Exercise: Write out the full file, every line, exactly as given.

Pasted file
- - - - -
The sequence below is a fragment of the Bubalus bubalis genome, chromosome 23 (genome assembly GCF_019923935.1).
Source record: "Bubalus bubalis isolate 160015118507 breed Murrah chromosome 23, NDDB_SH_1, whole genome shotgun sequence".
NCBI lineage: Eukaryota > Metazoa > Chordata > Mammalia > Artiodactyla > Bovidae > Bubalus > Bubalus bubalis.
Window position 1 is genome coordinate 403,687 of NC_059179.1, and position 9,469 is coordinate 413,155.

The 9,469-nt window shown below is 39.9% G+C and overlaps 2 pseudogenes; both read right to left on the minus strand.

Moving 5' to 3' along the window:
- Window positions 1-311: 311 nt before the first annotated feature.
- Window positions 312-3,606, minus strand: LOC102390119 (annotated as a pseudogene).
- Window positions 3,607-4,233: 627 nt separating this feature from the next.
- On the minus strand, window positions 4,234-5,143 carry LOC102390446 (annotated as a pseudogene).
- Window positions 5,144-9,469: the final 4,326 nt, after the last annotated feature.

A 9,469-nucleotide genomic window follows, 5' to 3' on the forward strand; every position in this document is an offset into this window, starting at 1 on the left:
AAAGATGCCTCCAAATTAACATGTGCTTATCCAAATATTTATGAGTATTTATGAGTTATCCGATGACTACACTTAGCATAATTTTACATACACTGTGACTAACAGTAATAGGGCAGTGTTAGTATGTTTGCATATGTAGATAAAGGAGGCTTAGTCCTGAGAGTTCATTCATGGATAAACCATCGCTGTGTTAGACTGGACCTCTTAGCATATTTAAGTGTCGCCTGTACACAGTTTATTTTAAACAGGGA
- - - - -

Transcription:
The sequence below is a fragment of the Bubalus bubalis genome, chromosome 23 (genome assembly GCF_019923935.1).
Source record: "Bubalus bubalis isolate 160015118507 breed Murrah chromosome 23, NDDB_SH_1, whole genome shotgun sequence".
NCBI lineage: Eukaryota > Metazoa > Chordata > Mammalia > Artiodactyla > Bovidae > Bubalus > Bubalus bubalis.
Window position 1 is genome coordinate 403,687 of NC_059179.1, and position 9,469 is coordinate 413,155.

The 9,469-nt window shown below is 39.9% G+C and overlaps 2 pseudogenes; both read right to left on the minus strand.

Moving 5' to 3' along the window:
- Window positions 1-311: 311 nt before the first annotated feature.
- Window positions 312-3,606, minus strand: LOC102390119 (annotated as a pseudogene).
- Window positions 3,607-4,233: 627 nt separating this feature from the next.
- On the minus strand, window positions 4,234-5,143 carry LOC102390446 (annotated as a pseudogene).
- Window positions 5,144-9,469: the final 4,326 nt, after the last annotated feature.

A 9,469-nucleotide genomic window follows, 5' to 3' on the forward strand; every position in this document is an offset into this window, starting at 1 on the left:
AAAGATGCCTCCAAATTAACATGTGCTTATCCAAATATTTATGAGTATTTATGAGTTATCCGATGACTACACTTAGCATAATTTTACATACACTGTGACTAACAGTAATAGGGCAGTGTTAGTATGTTTGCATATGTAGATAAAGGAGGCTTAGTCCTGAGAGTTCATTCATGGATAAACCATCGCTGTGTTAGACTGGACCTCTTAGCATATTTAAGTGTCGCCTGTACACAGTTTATTTTAAACAGGGA